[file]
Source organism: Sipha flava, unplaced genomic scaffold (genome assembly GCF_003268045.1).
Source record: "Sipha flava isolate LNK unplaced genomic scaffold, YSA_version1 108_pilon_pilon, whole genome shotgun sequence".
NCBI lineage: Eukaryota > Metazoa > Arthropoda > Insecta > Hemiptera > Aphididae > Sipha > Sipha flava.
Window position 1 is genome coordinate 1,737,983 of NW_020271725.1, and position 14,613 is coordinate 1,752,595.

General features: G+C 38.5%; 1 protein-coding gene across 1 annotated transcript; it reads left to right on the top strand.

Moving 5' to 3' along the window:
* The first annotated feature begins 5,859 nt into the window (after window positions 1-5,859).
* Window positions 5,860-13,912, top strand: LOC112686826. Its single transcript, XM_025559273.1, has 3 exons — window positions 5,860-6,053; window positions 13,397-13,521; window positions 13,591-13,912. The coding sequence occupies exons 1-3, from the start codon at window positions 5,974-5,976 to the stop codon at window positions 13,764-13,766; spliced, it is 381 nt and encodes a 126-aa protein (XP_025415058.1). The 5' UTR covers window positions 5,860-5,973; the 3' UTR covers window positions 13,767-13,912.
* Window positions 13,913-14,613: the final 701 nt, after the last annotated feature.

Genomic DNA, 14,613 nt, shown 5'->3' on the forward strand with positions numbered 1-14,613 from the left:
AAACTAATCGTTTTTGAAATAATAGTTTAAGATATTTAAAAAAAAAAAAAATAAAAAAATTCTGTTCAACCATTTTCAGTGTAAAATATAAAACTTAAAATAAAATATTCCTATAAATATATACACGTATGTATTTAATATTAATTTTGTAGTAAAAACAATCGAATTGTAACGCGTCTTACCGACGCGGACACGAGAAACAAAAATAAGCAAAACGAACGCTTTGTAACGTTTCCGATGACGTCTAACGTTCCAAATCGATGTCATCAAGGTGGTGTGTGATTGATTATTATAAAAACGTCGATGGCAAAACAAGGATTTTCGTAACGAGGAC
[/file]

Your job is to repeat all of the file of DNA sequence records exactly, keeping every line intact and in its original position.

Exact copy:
Source organism: Sipha flava, unplaced genomic scaffold (genome assembly GCF_003268045.1).
Source record: "Sipha flava isolate LNK unplaced genomic scaffold, YSA_version1 108_pilon_pilon, whole genome shotgun sequence".
NCBI lineage: Eukaryota > Metazoa > Arthropoda > Insecta > Hemiptera > Aphididae > Sipha > Sipha flava.
Window position 1 is genome coordinate 1,737,983 of NW_020271725.1, and position 14,613 is coordinate 1,752,595.

General features: G+C 38.5%; 1 protein-coding gene across 1 annotated transcript; it reads left to right on the top strand.

Moving 5' to 3' along the window:
* The first annotated feature begins 5,859 nt into the window (after window positions 1-5,859).
* Window positions 5,860-13,912, top strand: LOC112686826. Its single transcript, XM_025559273.1, has 3 exons — window positions 5,860-6,053; window positions 13,397-13,521; window positions 13,591-13,912. The coding sequence occupies exons 1-3, from the start codon at window positions 5,974-5,976 to the stop codon at window positions 13,764-13,766; spliced, it is 381 nt and encodes a 126-aa protein (XP_025415058.1). The 5' UTR covers window positions 5,860-5,973; the 3' UTR covers window positions 13,767-13,912.
* Window positions 13,913-14,613: the final 701 nt, after the last annotated feature.

Genomic DNA, 14,613 nt, shown 5'->3' on the forward strand with positions numbered 1-14,613 from the left:
AAACTAATCGTTTTTGAAATAATAGTTTAAGATATTTAAAAAAAAAAAAAATAAAAAAATTCTGTTCAACCATTTTCAGTGTAAAATATAAAACTTAAAATAAAATATTCCTATAAATATATACACGTATGTATTTAATATTAATTTTGTAGTAAAAACAATCGAATTGTAACGCGTCTTACCGACGCGGACACGAGAAACAAAAATAAGCAAAACGAACGCTTTGTAACGTTTCCGATGACGTCTAACGTTCCAAATCGATGTCATCAAGGTGGTGTGTGATTGATTATTATAAAAACGTCGATGGCAAAACAAGGATTTTCGTAACGAGGAC